Front Page Titles (by Subject) CHAPTER XVI: Of the Government Called the Reign of Terror. - Considerations on the Principal Events of the French Revolution (LF ed.)
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CHAPTER XVI: Of the Government Called the Reign of Terror. - Germaine de Staël, Considerations on the Principal Events of the French Revolution (LF ed.) 
Considerations on the Principal Events of the French Revolution, newly revised translation of the 1818 English edition, edited, with an introduction and notes by Aurelian Craiutu (Indianapolis: Liberty Fund, 2008).
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Of the Government Called the Reign of Terror.
We know not how to approach the fourteen months which followed the proscription of the Gironde on the 31st of May, 1793. We seem as if we were descending, like Dante, from circle to circle, always lower in hell. To the animosity against the nobles and the priests succeeded a feeling of irritation against the landholders, next against talents, then even against beauty; finally, against whatever was to be found great or generous in human nature. At this epoch, facts become confused, and we are afraid of being unable to enter into such a history without leaving on the imagination indelible traces of blood. We are therefore forced to take a philosophical view of events, on which the eloquence of indignation might be exhausted without satisfying the internal sentiment which they awaken.
Doubtless, in taking away all restraints from the people, they were placed in a condition to commit every crime; but whence comes it that this people was so depraved? The government, which is spoken of as an object of regret, had time to have formed the nation which showed itself so culpable. The priests, whose instruction, example, and riches are fitted, we are told, to do so much good, had presided over the childhood of the generation which now turned against them. The class that rose into action in 1789 was of course accustomed to those privileges of feudal nobility, so particularly agreeable, we are still assured, to the persons by whom their weight must be borne. Whence comes it, then, that so many vices germinated under the ancient institutions? Let it not be pretended that the other nations of our days would have shown themselves similar if a revolution had taken place among them. French influence triggered insurrections in Holland and Switzerland, and nothing resembling Jacobinism manifested itself there. During the forty years of the history of England, which in so many points of view may be assimilated to that of France, there is no period that can be compared to the fourteen months of terror. What must we conclude from this? That for a century past no people had been so miserable as the people of France. If the negroes at St. Domingo committed a much greater number of atrocities,1 it is because they had been still more oppressed.
It by no means follows from these reflections that the crimes deserve less detestation; but after more than twenty years, we should unite to the lively indignation of contemporaries the enlightened scrutiny which ought to serve as a guide for the future. Religious disputes provoked the English Revolution: love of equality, the subterraneous volcano of France,2 likewise inflamed the sect of the Puritans; but the English were then really religious, and religious Protestants—a circumstance which increases at once austerity and moderation. Although England, like France, polluted herself with the murder of Charles I and the despotism of Cromwell, the reign of the Jacobins is a frightful singularity, the burden of which, in history, must be borne exclusively by France. He, however, has not thought much on the subject of civil disorders who does not know that reaction is equal to the action. The fury of revolts supplies the measure of the vices of institutions; and it is not to the government which is wished for, but to that which has long existed, that we must ascribe the moral state of a nation. At present it is said that the French have been corrupted by the Revolution. But whence come the reckless propensities which expanded themselves so violently in the first years of the Revolution, if not from a century of superstition and arbitrary power?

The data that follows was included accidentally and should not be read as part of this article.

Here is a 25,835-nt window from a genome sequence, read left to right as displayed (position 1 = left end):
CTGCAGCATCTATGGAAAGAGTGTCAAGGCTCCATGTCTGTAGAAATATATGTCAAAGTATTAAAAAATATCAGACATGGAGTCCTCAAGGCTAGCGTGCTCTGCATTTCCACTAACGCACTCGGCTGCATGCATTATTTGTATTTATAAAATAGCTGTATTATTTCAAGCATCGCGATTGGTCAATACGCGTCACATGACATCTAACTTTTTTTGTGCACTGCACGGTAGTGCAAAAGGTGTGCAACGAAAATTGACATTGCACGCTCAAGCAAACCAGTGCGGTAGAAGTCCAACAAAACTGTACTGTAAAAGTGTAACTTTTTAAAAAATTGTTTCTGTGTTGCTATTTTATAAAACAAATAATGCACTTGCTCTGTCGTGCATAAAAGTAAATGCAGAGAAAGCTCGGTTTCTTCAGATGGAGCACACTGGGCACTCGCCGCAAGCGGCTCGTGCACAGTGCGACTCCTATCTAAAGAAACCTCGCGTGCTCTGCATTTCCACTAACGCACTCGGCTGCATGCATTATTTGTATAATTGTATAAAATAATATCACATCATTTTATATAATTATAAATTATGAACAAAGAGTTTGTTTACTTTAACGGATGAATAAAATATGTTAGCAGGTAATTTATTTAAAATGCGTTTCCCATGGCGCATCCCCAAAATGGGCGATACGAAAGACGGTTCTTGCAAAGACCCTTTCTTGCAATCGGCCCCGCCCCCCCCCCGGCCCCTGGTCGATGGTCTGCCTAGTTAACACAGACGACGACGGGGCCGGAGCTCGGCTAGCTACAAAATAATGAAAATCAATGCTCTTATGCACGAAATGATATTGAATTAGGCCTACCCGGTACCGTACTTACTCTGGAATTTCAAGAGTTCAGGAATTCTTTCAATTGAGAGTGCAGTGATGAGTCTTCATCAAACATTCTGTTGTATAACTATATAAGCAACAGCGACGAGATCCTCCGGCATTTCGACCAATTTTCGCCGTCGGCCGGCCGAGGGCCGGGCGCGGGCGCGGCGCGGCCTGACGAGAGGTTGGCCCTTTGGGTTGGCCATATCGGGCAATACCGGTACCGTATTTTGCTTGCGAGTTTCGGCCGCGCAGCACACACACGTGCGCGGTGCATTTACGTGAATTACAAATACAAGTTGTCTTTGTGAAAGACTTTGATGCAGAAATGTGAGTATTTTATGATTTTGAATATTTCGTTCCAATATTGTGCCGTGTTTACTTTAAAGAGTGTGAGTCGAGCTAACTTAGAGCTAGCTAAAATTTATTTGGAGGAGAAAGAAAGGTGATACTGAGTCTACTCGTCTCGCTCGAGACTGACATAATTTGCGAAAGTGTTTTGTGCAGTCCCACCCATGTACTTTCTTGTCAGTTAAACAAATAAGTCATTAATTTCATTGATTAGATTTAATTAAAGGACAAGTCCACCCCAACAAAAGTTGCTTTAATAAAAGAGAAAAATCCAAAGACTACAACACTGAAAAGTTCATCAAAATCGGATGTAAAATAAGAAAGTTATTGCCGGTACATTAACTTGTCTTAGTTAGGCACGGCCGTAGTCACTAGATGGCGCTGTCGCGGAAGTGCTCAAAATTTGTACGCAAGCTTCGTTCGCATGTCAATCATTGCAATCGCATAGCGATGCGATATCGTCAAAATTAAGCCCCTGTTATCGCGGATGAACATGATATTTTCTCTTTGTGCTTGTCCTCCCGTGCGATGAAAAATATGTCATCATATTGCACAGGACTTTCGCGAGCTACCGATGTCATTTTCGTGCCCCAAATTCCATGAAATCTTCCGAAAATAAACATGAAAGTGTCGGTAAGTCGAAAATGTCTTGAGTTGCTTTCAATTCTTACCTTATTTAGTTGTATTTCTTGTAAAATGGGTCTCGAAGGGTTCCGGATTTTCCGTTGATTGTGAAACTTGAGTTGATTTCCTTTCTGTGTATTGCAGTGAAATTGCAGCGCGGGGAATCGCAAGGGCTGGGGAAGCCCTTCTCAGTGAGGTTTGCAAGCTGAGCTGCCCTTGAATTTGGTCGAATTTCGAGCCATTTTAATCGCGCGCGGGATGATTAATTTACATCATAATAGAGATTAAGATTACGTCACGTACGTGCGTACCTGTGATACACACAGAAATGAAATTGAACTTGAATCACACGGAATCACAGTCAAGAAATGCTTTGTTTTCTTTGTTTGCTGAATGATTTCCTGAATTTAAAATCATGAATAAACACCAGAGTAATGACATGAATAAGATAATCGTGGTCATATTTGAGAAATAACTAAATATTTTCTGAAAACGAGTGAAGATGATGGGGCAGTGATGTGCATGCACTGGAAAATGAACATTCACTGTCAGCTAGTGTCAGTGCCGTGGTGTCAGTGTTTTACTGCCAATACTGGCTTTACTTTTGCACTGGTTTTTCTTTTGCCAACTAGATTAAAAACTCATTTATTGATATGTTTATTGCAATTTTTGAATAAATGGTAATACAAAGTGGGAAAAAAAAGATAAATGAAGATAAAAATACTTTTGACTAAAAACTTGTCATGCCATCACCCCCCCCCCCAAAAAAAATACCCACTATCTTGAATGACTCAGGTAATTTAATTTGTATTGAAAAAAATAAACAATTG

It seemed in 1793 that there was no more room for revolutions in France, when everything was overturned, the throne, the nobility, the clergy, and when the success of the armies gave reason to expect peace with Europe. But it is precisely when the danger is past that popular tyrannies are established: so long as there are obstacles and fears, the worst men observe moderation: when they have triumphed, their restrained passions show themselves without a curb.
The Girondists made several vain efforts, after the death of the King, to put some laws in activity; but they could not obtain a reception for any system of social organization; the instinct of ferocity rejected everything of the sort. Herault de Séchelles proposed a constitution scrupulously democratical;3 the Assembly adopted it, but ordained that it should be suspended till the peace. The Jacobin party wished to exercise despotism, and this government has been mistakenly described as an anarchy. Never has a stronger authority reigned over France; but it was a strange form of power: springing out of popular fanaticism, it struck alarm into the very persons who commanded in its name; for they always feared to be proscribed in their turn by men who would go still further than they in the daring boldness of persecution. Marat alone lived without fear at this time; for his figure was so mean, his sentiments so extravagant, his opinions so sanguinary that he was sure that nobody could plunge deeper than himself in the abyss of crimes. Even Robespierre was unable to reach so infernal a security.
The last men who at this time are still worthy to occupy a place in history are the Girondists. They felt without doubt at the bottom of their hearts a keen remorse for the means which they had employed to overturn the throne; and when these very means were directed against themselves, when they recognized their own weapons in the wounds which they received, they must have reflected without doubt on that rapid justice of revolutions which concentrates in a few instants the events of several ages.
The Girondists contended every day and every hour, with an undaunted eloquence, against discourses sharpened like poignards, which carried death in every phrase. The murderous nets, with which the proscribed were enveloped on all sides, in no respect took away from them that presence of mind which alone can give effect to all the talents of the orator.